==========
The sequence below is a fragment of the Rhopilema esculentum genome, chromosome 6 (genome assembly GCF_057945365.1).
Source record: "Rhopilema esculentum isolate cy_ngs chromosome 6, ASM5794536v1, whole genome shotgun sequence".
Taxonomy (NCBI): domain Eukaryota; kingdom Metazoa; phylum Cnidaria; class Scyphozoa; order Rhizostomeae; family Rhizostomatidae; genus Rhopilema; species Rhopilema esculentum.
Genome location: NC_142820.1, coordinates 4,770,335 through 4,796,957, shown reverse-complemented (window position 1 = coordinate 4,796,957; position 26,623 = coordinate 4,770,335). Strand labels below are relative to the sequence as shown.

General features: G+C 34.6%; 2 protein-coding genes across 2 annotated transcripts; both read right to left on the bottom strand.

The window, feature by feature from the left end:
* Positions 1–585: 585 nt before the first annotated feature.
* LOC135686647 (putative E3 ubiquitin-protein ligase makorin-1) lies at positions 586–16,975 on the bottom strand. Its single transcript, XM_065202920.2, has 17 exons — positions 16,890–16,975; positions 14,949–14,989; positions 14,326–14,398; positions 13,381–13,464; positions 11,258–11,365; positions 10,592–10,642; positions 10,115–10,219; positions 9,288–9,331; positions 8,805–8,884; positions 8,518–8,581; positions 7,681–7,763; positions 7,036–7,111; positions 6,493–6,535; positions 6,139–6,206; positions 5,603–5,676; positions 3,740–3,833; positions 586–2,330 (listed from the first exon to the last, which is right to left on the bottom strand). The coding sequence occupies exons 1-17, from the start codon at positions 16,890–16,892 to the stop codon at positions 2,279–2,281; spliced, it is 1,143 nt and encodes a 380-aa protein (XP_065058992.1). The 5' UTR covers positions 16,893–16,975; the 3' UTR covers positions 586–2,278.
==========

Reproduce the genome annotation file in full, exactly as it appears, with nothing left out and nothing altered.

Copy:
The sequence below is a fragment of the Rhopilema esculentum genome, chromosome 6 (genome assembly GCF_057945365.1).
Source record: "Rhopilema esculentum isolate cy_ngs chromosome 6, ASM5794536v1, whole genome shotgun sequence".
Taxonomy (NCBI): domain Eukaryota; kingdom Metazoa; phylum Cnidaria; class Scyphozoa; order Rhizostomeae; family Rhizostomatidae; genus Rhopilema; species Rhopilema esculentum.
Genome location: NC_142820.1, coordinates 4,770,335 through 4,796,957, shown reverse-complemented (window position 1 = coordinate 4,796,957; position 26,623 = coordinate 4,770,335). Strand labels below are relative to the sequence as shown.

General features: G+C 34.6%; 2 protein-coding genes across 2 annotated transcripts; both read right to left on the bottom strand.

The window, feature by feature from the left end:
* Positions 1–585: 585 nt before the first annotated feature.
* LOC135686647 (putative E3 ubiquitin-protein ligase makorin-1) lies at positions 586–16,975 on the bottom strand. Its single transcript, XM_065202920.2, has 17 exons — positions 16,890–16,975; positions 14,949–14,989; positions 14,326–14,398; positions 13,381–13,464; positions 11,258–11,365; positions 10,592–10,642; positions 10,115–10,219; positions 9,288–9,331; positions 8,805–8,884; positions 8,518–8,581; positions 7,681–7,763; positions 7,036–7,111; positions 6,493–6,535; positions 6,139–6,206; positions 5,603–5,676; positions 3,740–3,833; positions 586–2,330 (listed from the first exon to the last, which is right to left on the bottom strand). The coding sequence occupies exons 1-17, from the start codon at positions 16,890–16,892 to the stop codon at positions 2,279–2,281; spliced, it is 1,143 nt and encodes a 380-aa protein (XP_065058992.1). The 5' UTR covers positions 16,893–16,975; the 3' UTR covers positions 586–2,278.